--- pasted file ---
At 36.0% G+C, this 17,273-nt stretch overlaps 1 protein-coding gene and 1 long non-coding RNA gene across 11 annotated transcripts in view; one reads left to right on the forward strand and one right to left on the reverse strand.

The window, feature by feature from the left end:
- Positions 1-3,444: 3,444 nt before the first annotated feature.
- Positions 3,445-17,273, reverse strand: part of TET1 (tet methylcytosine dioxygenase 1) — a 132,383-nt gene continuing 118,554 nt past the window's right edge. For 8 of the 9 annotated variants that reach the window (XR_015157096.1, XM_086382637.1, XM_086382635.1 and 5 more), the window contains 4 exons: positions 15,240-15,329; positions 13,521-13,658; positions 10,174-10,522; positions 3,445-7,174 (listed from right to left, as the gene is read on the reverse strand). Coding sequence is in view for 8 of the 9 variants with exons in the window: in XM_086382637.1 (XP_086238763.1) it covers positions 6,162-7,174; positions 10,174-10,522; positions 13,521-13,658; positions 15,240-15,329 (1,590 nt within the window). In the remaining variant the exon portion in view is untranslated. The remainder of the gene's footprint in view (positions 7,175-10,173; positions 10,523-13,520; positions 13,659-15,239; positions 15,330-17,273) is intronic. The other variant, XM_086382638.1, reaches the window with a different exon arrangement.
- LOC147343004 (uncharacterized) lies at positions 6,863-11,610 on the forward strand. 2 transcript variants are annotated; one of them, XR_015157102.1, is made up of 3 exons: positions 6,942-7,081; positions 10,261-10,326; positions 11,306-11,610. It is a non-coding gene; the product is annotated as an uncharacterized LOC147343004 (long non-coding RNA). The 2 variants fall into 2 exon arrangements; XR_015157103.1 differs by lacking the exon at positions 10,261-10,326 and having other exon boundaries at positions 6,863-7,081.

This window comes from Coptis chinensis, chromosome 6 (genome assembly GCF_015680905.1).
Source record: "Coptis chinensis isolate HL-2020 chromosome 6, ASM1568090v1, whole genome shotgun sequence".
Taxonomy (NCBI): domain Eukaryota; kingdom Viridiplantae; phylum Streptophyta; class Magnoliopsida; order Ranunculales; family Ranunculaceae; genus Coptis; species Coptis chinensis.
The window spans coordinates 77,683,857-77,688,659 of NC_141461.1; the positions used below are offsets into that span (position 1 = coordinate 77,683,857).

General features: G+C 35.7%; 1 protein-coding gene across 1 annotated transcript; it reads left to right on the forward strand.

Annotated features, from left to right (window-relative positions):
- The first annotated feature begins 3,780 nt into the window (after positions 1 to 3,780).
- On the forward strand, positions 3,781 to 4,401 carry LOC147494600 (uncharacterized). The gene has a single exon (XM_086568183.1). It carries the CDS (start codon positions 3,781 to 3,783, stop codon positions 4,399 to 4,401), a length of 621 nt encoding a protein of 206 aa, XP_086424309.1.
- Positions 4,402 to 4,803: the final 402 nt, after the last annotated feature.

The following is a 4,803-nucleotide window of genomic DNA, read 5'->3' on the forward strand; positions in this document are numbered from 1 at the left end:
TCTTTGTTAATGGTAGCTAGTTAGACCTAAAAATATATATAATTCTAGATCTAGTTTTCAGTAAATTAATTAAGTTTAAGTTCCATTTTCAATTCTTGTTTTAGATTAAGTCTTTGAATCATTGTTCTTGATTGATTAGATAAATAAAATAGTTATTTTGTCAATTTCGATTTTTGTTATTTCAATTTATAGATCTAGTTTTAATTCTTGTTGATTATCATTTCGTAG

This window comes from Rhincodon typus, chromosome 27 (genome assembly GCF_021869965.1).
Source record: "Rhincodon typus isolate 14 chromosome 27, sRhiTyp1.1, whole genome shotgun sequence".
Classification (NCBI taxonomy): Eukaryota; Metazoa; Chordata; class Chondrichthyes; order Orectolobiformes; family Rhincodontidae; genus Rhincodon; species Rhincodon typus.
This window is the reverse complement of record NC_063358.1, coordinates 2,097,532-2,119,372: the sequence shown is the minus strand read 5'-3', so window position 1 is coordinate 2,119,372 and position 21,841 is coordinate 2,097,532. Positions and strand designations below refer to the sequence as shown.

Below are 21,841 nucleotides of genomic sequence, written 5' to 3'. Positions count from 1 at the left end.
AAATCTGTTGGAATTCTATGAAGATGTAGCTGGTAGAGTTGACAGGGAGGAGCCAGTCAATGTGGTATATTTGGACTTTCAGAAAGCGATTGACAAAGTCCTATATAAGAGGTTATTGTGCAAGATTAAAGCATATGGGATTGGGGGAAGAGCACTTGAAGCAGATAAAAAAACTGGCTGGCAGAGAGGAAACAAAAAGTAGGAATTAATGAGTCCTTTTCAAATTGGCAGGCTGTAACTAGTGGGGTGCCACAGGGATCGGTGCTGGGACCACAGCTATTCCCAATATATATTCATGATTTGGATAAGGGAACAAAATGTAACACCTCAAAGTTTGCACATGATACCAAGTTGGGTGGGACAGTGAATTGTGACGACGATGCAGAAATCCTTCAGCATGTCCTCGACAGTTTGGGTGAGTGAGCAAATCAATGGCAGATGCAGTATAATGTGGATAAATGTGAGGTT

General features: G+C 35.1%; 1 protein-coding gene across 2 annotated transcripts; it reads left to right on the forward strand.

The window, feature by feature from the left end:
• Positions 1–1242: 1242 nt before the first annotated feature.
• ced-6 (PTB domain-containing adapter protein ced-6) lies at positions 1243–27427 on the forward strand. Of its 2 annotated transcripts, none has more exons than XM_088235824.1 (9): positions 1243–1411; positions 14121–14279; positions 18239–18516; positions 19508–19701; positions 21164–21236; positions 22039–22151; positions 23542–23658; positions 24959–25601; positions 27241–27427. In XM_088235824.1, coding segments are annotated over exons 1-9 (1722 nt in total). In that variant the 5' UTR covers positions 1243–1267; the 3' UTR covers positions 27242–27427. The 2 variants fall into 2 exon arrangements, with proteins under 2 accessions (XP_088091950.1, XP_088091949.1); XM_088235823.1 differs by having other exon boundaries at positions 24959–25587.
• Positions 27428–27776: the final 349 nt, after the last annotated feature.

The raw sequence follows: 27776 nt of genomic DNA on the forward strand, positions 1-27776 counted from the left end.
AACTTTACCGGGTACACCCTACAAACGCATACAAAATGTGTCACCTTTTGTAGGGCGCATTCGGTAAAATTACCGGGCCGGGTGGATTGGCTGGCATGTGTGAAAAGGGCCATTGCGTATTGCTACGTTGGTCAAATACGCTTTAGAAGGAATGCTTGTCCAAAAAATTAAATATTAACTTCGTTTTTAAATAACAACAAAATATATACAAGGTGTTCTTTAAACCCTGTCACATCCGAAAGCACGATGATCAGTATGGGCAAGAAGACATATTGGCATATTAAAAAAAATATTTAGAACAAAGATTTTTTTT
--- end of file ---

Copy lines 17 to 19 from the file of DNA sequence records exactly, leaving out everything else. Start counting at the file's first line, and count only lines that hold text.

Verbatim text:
This window comes from Rhincodon typus, chromosome 27 (genome assembly GCF_021869965.1).
Source record: "Rhincodon typus isolate 14 chromosome 27, sRhiTyp1.1, whole genome shotgun sequence".
Classification (NCBI taxonomy): Eukaryota; Metazoa; Chordata; class Chondrichthyes; order Orectolobiformes; family Rhincodontidae; genus Rhincodon; species Rhincodon typus.